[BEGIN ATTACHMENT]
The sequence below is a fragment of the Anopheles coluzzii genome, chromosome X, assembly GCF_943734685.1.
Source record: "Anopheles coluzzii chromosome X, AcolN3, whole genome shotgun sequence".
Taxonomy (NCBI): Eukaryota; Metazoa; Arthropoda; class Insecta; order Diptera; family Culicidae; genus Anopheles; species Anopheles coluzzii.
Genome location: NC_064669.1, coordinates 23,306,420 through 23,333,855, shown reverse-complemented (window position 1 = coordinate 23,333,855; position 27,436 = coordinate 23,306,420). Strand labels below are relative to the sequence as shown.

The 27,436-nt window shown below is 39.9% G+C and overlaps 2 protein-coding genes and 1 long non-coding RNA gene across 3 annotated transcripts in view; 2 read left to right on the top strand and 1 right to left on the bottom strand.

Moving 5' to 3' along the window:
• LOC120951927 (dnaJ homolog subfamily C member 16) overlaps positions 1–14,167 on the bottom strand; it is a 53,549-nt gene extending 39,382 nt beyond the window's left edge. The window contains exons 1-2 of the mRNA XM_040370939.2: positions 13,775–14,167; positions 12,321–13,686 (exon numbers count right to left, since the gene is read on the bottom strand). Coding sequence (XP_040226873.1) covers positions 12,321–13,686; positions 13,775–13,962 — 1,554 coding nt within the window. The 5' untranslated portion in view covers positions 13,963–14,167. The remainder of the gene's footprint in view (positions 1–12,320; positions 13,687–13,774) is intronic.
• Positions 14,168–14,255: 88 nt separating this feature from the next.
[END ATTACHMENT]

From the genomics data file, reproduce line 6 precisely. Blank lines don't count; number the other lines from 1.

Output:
Moving 5' to 3' along the window: